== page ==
Babel kept notebooks during his time as a war correspondent in the first Soviet campaign, which was against Poland. The sharp sense of reality that permeates the Red Cavalry stories was partially due to his mixing Soviet commanders from his notebooks with fictional characters. After these pieces were published, as Konarmiya, they were translated into English, French, Italian, Spanish, and German, turning Babel into an international literary figure and one of the Soviet Union’s foremost writers. “Was he a Soviet writer, a Russian writer, or a Jewish writer?” his daughter Nathalie Babel asks in her preface to The Complete Works of Isaac Babel. His work defies categorization, she concludes, explaining that “the juxtaposition of compatibles and incompatibles keeps Babel’s prose in a state of constant tension and gives it its unique character.” As his later stories show, this juxtaposition also gave him the ability to tackle horrific events with comic flourish.
My grandmother had come to America as a young girl from Odessa around the same time that Babel’s career began in that Ukrainian port city with its large (though dwindling) Jewish population. She spoke only of violent riots against Jews, hunger, and fear. Babel had to create the audacious Benya Krik in his Odessa stories to capture readers and, early on, to spoof Czarist Russia.
In the 1921 story “The King,” Krik, “a King of gangsters,” is informed by a young man of an imminent police raid on him as he prepares to host a Jewish wedding feast. Krik sends him off with a thanks, but has several of his friends follow the man. Meanwhile, the lavish ceremony—with Krik’s forty-year-old sister as bride—unfolds with gift giving, shamuses (whirling dancers who jumped onto tables and sang out), and “a bass fiddle clashing with a violin.” The King appears nonplused by the threat of a raid and tells his Papa to “eat and drink and don’t let these foolish things worry you” when the odor of burning spreads over the courtyard. The young man, however, returns at the end of the feast:
‘King!’ he said. ‘I have a couple of words I need to tell you!’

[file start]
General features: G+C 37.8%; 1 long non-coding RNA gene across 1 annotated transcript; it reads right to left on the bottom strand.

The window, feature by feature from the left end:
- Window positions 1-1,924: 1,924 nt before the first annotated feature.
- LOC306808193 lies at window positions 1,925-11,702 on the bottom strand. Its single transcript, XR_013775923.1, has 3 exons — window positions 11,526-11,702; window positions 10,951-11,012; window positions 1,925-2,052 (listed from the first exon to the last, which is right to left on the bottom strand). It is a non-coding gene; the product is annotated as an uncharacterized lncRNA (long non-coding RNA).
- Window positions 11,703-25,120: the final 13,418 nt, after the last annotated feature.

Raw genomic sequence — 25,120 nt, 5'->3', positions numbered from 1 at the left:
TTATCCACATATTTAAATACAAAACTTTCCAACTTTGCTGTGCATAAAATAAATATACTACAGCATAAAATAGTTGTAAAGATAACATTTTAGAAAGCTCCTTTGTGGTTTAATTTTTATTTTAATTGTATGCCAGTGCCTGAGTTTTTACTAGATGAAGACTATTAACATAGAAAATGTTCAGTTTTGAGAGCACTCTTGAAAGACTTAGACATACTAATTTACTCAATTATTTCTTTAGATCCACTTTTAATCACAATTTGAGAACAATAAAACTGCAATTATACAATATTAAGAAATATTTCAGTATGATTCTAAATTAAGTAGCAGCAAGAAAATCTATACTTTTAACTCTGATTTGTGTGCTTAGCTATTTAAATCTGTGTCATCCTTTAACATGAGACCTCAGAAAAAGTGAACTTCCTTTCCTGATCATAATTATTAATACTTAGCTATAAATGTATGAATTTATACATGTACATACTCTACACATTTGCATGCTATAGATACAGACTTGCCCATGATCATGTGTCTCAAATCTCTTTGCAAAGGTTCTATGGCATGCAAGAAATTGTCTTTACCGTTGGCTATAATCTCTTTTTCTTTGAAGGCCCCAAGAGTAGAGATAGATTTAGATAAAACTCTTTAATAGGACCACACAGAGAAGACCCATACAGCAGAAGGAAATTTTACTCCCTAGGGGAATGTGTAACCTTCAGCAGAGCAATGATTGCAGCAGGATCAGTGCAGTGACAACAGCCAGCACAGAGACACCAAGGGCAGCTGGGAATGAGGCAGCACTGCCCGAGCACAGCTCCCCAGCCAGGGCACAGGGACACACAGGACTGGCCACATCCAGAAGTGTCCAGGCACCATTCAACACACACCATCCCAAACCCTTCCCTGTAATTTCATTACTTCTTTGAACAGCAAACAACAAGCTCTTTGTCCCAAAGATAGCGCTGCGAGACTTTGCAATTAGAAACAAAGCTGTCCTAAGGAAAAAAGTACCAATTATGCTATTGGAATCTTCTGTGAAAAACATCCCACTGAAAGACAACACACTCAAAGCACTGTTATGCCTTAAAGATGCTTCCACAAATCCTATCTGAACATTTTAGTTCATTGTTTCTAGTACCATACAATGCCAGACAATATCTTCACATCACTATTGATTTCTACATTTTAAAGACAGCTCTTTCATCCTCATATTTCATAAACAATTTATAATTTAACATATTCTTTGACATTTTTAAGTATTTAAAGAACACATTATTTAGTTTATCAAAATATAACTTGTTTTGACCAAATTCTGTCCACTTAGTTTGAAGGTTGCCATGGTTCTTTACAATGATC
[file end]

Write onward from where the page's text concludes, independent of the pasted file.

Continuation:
‘Well, speak!’ the King answered. ‘You always got a couple words up your sleeve!’
‘King!’ the young man said with a snigger. ‘It’s so funny—the police station’s burning like a candle!’
Although published after the Revolution, “The King” is set in Czarist Russia. The police plan their raid on Krik because, as the chief tells his station, “when you have His Majesty the Czar, you can’t have a King too.” Krik—as antihero—outwits the Czar’s men by burning down the police station before they can launch a raid. The juxtaposition of Krik as gangster King of the poor Moldavanka ghetto with the Czar as ruler of an autocratic regime provides robust parody.
Although Babel and many other Jews supported the Revolution, the overthrow of the Czar did little to stifle antisemitism. The new Soviet Union took efforts to scale back all organized religion and promote atheism. One of the narrators of the Red Calvary stories is Kiril Lyutov, a young journalist struggling to fit in with the Cossacks; Lyutov was also the identity that Babel took as a correspondent to survive among the fiercely anti-Semitic Cossacks.
In “The Church in Novograd,” Lyutov accidently stumbles into a church cellar and is hauled out by Cossacks carrying candles. He absurdly assumes these intransigent Communist fighters have come to the church to pray. They are there to ransack the church for hidden valuables. In the church, Lytov describes how “Virgin Marys, covered with precious stones, watch us with their rosy, mouselike eyes, the flames flicker in our fingers, and rectangular shadows twist over the statues of Saint Peter, Saint Francis, Saint Vincent, and over their crimson cheeks and curly, carmine-painted beards.” The Cossacks find gold coins, banknotes, and “Parisian jewelers’ cases filled with emerald rings.” As they count the money in the military commissar’s room, Lyutov is shaken: “‘I have to get away from here,’ I said to myself, ‘away from these winking Madonnas conned by soldiers.’”